Assessing the Damage
Something has clearly gone awry. One simple measure of how bad things are for the ad industry was a recent online survey by InterBrand. Questioning 2500 marketing professionals, they voted Google the most influential Brand of 2005. Google has never run a major advertising campaign, yet it is top of mind for marketers worldwide. Not only is the company voraciously consuming the revenues that ad agencies have relied upon to keep them in expense accounts all these years, but the very prominence of the company pointedly illustrates the imminent irrelevance of the traditional ad agency offering.
Once upon a time, Brands used to comprise some “Visuals” plus “Positioning,” carefully shepherded by the agencies in ad campaigns with “single-minded propositions.” The Google “Brand” just is Google.com — the simplicity of the landing page & the accuracy of the search results.
“Come on, though,” you might say, “Google is different — it’s a web site — it is its own product — that sort of thing is a one-off and doesn’t apply to your common or garden offline Brands.” Hardly. Nike, for example, now enables their customers to custom build and order unique trainers online, or help runners in London find the best jogging routes through the city. Coca-Cola’s “Coke Studios” lets teens meet, chat, make and share music, and download ringtones in a completely virtual social environment. Saab provides in-depth research and configuration tools to allow a customer to select exactly the model they want.
Post-purchase, customers can access warranties and owner’s manuals, receive product updates and track maintenance records. Every car dealer knows that anyone who walks onto his forecourt these days has already spec’d their ideal car online, knows what the price is going to be, what the re-sale value is going to be, and how much their competitors would charge for a comparable model. These days the fastest way to improve car purchase intent is to improve site functionality, information design and usability.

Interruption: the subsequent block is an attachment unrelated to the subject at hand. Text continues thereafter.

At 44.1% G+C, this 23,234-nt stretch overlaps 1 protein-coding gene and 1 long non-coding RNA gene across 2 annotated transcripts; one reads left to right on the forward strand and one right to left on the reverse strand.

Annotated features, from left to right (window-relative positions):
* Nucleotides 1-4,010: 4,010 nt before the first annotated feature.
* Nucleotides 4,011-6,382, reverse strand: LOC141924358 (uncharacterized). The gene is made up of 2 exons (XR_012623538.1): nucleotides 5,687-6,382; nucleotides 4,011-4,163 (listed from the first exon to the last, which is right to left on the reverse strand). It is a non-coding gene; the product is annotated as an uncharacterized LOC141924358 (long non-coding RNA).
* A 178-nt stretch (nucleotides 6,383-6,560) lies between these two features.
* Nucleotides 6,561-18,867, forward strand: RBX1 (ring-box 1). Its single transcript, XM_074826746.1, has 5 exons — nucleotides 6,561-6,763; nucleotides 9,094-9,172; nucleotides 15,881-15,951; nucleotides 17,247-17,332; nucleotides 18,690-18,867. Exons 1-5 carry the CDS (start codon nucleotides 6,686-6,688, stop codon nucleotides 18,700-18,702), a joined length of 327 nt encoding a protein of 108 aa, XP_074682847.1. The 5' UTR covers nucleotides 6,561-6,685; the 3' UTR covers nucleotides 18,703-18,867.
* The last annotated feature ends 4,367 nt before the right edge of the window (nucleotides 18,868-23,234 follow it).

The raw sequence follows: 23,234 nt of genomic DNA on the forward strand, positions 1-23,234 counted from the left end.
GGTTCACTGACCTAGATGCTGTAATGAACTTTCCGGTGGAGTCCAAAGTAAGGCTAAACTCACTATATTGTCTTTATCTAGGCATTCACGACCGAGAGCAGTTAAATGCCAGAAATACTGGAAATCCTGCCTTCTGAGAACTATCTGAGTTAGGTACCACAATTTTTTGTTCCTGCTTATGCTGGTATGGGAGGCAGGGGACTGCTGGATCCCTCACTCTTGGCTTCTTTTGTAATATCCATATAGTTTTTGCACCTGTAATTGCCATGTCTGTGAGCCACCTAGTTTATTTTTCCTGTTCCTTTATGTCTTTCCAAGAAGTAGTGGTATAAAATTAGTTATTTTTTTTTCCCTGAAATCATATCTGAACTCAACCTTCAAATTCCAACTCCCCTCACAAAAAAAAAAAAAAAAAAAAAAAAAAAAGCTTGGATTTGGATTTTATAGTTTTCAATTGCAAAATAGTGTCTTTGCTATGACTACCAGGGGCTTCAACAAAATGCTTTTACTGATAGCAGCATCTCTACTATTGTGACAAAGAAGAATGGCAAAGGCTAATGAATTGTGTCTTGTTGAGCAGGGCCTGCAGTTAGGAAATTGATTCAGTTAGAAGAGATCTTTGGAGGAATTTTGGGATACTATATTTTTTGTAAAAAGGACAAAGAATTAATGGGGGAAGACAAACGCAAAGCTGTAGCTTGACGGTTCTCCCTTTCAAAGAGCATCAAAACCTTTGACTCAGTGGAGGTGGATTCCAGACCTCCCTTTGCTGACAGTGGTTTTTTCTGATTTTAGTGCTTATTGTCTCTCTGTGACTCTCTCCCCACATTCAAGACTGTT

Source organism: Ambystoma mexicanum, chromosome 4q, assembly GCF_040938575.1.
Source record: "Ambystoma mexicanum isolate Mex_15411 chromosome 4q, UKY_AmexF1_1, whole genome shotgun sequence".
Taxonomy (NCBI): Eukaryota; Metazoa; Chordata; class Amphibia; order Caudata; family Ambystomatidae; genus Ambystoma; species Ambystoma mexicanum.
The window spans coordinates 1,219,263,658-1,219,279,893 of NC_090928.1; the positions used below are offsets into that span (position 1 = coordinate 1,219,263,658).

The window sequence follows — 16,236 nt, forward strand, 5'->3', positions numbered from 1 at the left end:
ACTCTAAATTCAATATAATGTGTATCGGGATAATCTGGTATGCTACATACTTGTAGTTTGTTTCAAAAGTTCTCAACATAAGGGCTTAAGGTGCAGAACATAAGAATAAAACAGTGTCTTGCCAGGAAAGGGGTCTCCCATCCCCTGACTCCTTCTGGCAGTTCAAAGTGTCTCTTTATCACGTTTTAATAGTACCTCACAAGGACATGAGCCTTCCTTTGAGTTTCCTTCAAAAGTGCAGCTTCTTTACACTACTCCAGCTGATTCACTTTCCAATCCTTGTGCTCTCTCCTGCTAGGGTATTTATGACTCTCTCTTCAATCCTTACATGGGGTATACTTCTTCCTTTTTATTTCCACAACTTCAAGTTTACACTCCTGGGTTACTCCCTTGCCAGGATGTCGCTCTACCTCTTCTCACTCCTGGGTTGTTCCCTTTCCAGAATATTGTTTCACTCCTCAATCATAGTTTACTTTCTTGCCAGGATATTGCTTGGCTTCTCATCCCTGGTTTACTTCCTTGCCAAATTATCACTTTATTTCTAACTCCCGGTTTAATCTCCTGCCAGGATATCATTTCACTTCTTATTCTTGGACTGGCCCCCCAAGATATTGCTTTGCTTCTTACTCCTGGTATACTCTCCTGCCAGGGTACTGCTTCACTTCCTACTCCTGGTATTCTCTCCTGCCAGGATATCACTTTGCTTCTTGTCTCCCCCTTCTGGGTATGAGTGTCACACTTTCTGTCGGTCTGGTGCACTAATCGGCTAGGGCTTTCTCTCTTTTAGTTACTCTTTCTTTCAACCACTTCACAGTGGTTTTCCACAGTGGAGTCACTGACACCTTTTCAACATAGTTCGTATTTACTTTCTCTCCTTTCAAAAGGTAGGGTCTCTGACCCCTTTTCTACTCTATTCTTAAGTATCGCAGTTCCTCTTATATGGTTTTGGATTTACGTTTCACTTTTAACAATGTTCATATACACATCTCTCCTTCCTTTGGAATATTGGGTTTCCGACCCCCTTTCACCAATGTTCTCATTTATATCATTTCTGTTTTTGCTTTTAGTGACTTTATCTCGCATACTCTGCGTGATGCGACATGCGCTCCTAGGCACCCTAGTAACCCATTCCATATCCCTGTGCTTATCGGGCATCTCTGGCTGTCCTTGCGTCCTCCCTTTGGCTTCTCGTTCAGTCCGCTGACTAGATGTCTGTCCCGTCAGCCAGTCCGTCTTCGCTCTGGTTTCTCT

These digital Brand extensions are not one-off “campaigns” — they are a permanent presence into which marketing has to fit. They won’t appeal to just one target audience who happens to be at a particular point in the purchase cycle — they will have to meet the competing needs of several diverse audiences. They will usually require careful management, updating and optimization over time. In many cases, they have enormous reach — millions more people are likely to visit Microsoft.com than will ever see a Microsoft advertising campaign.
That’s just a few examples from web development — it doesn’t even scratch the surface of the effects of mobile phones and devices, interactive TV, blogging and various other digital miscellanea. The net is this. This traditional conception of Brand is hopelessly limited.
A Brand these days is a “User Experience” in the broadest sense — a combination of look, feel and function. This maps to the old paradigm — Look is the Visual Identity, and Feel, the messaging and emotional out-take. But Feel now also covers Brand behaviors — how a Brand does something. And Function is completely new — what the Brand does. That used to just be the product. Now, with digital, that’s no longer so — the product is one part of the “function” of the Brand, the digital experience another. These days, for some Brands, the product and the digital experience are merging into one.
Getting a Grip
It is not the planner’s fault that the answer “we should say X” is now the wrong one — they have not yet realized that the question has changed from “what should we say?” to “what should we do?” or, more importantly, “what should we let customers do?” This is the real question for Brands. Digital allows brands to be relevant enablers — letting customers do things in a way that makes sense for the Brand and to the customer. 90% of being an enabler is what relevant, delightful and useful functionality you offer to your customers.